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Afghanistan: Returnee Crisis Situation Report No. 8 (as of 22 Marchy 2017)


  • So far in 2017, the total number of undocumented returnees who have arrived from Pakistan has now reached 9,928 exceeding – by 3% – the total figure (9,335) which returned in the first quarter of 2016. In the past month, numbers of undocumented returns slowed significantly following the closure of the Spin Boldak and Torkham borders between 16 February and 19 March owing to security concerns; the borders reopened on 20 March. Only 23 deported Afghans arrived in the country from 12 to 18 March.
  • From 1 April, UNHCR’s voluntary repatriation programme will resume from the winter pause which took effect in mid-December last year. In preparation, UNHCR Encashment Center (JMEC) is equipped with health, drug awareness and overnight accommodation facilities to ensure adequate response capacity. Following consultations with donors and stakeholders, UNHCR will reduce the one off cash grant from US$400 to US$200 per registered refugee from 1 April. The cash grant is provided to Afghan refugees from Pakistan, as well as to refugees repatriating from other countries through the programme.
  • According to the REACH Informal Settlement Food Security assessment – completed in late January – many returnees are food insecure in Kabul (46% severely and 30% moderately) as well as in Nangarhar (30% severely and 26% moderately), while 60% of returnee households in Nangarhar and 90% in Kabul have poor/borderline food consumption. Returnees in Nangarhar use a high number of coping strategies (50%) while those in Kabul use 31%. Some of the key priority needs for returnee households included food (89%) and employment (63%).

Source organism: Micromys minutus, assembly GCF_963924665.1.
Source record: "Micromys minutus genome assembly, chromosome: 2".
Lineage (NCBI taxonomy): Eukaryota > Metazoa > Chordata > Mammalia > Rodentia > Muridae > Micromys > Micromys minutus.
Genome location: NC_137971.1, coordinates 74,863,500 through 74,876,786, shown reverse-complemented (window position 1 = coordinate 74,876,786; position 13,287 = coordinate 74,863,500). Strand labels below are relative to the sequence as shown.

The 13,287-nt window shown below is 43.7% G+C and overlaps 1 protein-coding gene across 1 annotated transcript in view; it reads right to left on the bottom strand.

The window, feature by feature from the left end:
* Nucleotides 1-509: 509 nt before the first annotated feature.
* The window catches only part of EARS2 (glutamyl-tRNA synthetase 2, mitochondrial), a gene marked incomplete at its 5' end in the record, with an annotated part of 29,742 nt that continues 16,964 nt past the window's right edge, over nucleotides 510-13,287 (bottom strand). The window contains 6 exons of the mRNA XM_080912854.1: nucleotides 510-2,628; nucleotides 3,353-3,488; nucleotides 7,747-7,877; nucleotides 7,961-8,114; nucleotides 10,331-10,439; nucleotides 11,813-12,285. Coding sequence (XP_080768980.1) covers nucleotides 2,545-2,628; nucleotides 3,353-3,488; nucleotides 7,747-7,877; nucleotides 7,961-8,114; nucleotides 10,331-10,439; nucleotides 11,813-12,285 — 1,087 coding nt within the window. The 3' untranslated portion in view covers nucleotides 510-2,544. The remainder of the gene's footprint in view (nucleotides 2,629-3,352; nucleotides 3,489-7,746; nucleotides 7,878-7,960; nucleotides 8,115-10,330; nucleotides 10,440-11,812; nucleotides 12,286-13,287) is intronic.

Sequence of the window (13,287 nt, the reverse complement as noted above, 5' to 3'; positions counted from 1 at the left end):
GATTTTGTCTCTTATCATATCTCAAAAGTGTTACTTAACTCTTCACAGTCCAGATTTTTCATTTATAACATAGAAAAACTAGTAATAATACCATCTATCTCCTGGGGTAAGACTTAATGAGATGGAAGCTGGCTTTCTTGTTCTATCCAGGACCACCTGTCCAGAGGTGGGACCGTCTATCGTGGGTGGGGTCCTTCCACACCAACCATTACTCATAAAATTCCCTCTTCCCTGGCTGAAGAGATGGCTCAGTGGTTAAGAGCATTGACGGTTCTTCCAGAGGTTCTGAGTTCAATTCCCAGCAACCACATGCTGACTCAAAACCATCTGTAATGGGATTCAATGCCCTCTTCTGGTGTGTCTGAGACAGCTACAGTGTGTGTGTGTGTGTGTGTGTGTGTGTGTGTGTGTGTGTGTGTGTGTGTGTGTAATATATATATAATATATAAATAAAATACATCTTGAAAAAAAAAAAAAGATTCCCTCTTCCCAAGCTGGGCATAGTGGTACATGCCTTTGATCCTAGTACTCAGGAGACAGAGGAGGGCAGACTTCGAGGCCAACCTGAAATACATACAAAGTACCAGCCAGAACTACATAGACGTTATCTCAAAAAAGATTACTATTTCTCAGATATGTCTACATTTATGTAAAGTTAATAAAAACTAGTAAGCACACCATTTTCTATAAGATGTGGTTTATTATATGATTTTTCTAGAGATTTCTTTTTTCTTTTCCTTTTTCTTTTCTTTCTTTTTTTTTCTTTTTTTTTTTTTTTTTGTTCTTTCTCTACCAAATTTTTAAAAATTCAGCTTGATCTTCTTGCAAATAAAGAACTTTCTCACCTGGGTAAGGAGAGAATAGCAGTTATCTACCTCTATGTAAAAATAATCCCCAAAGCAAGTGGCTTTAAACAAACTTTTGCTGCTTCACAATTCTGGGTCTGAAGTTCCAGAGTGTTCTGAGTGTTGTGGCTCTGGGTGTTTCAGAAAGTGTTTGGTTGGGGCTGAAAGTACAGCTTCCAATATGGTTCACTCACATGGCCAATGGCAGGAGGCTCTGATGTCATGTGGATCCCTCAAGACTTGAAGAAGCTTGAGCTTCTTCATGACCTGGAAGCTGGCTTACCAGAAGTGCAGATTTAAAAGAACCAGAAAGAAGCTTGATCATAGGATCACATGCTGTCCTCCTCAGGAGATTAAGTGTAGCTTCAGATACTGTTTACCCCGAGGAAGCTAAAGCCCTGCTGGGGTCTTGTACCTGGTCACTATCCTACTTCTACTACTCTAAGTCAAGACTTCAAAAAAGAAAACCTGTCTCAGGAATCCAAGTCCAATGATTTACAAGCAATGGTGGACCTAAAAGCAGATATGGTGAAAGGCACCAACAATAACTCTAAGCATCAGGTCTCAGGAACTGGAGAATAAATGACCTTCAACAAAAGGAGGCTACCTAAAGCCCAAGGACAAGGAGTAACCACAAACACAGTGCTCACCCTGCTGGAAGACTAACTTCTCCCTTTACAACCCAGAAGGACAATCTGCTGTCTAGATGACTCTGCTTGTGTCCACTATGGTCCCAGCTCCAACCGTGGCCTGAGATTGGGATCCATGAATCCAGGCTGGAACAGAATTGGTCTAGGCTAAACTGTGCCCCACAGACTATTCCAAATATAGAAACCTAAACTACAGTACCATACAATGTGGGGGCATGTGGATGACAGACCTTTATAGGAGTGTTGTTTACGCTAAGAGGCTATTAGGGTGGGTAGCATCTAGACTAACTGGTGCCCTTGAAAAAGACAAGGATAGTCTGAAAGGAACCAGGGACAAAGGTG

• A joint mission to the Kabul formal (PD21) and informal settlements (Hussain Khil) took place on 13 March led by Ministry of Education in collaboration with the Education in Emergencies Working Group (EiEWG), UNHCR and UNICEF. Initial findings indicate that 4,000 returnee children of school going age do not have access to education – most of whom were enrolled in schools in Pakistan prior to returning to Afghanistan. These findings were linked to long distances to schools (up to 6km on average), lack of school tents, learning supplies, text books, incentive for teachers and education documentation. Despite the waiver of Tazkera and other education documents as a requirement for enrollment of
United Nations Office for the Coordination of Humanitarian Affairs
Original Publication Date: 
22 Mar 2017
Document type: 
Situation Report
Refugees and Returnees
Coordination hub(s): 
National Level Coordination